IT IS unthinkable that 3,000 physicians now take salaries without doing their duties in government health facilities. The health minister lambasted the physicians who did not want to work at health centres in rural areas. The alarming fact is that some physicians still live off stations in rural areas without notifying the authorities. The ministry has alleged that most of the physicians do not stay in upazila health complexes, ignoring the instruction of the government, which, more often than not, causes sufferings to people in rural areas. These allegations have some rationale in that they came at a time when several warnings issued by the government’s high-ups failed to keep physicians at their workplace, particularly in remote areas. The allegations are also justifiable as physicians chose to be recruited into public service being fully aware that after their appointment, they could be posted to remote places in rural areas to serve the rural population. But now the burning question is — are the upazilas replete with adequate infrastructural developments such as proper academic facilities for the children of the physicians and proper transportat system such as roads and highways which can make the physicians feel at home there? The answer should be ‘no’.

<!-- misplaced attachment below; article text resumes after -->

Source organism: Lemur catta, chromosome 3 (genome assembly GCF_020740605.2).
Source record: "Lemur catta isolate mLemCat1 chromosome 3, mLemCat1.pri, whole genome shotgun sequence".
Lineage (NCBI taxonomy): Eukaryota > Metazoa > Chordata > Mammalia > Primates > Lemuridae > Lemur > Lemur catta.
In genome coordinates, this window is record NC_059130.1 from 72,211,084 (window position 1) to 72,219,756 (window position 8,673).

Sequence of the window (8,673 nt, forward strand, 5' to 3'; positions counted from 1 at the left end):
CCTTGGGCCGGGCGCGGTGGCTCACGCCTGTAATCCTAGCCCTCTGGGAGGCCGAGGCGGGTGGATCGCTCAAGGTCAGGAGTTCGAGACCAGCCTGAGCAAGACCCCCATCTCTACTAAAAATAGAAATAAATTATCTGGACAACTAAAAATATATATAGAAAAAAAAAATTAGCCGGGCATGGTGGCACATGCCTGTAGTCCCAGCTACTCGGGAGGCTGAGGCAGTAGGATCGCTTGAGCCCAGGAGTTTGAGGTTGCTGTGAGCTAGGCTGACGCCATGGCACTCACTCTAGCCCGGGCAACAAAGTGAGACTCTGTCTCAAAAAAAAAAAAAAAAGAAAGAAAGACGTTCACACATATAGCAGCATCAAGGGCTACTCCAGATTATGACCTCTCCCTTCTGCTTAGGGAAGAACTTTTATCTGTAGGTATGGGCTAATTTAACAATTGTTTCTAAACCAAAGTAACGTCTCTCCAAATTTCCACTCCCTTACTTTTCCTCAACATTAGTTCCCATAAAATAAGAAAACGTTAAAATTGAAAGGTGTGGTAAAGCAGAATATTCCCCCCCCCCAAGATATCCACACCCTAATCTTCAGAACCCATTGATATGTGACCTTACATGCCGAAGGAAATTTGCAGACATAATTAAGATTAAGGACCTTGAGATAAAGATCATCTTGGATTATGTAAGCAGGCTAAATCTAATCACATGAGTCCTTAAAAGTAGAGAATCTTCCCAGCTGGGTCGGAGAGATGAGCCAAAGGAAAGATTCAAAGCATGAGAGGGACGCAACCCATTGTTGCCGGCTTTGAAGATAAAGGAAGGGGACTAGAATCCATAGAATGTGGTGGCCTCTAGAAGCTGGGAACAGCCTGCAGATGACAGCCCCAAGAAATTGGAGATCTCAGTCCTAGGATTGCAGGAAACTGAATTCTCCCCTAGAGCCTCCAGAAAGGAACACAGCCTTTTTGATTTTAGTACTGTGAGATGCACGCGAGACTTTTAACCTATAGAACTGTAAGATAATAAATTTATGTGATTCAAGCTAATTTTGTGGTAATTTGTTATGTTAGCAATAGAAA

That is the reason the physicians pay up to Tk 1 millon in bribe for appointment and transfer in their jobs in Dhaka and its surrounding areas. A clear manifestation of the yawning gap between urban and rural areas is that the rich or the privileged predominantly live in urban areas while the poor or underprivileged mostly in upazilas or rural areas. That urban-rural gap in education still persists is evident in the recent results of the Secondary School Certificate, the Higher Secondary Certificate examinations and their equivalent examinations. As for healthcare facilities, although the country has one of the best public health infrastructure spread down to the rural areas, it is failing to render services in union health centres and upazila health complexes as ambulances and X-ray machines there often go out of order and in most of the cases, they are not repaired. There are about 1,400 union sub-centres and family planning centres, which are also marked by non-availability of medicines.
Staying away from duty in rural areas by doctors and bribing for appointment and transfer in their jobs in Dhaka and its surrounding areas constitute some insuperable challenges to good governance in the health sector. To reverse this decline in governance, the incumbents, at the moment, need to pay attention to the promotion of the infrastructural development of rural areas so that physicians can feel at home in upazilas and no sense of deprivation assails their psyche being posted there. Instead of doing that, the incumbents are found complacent about their attainments in the health sector and trumpeting their achievements in it.
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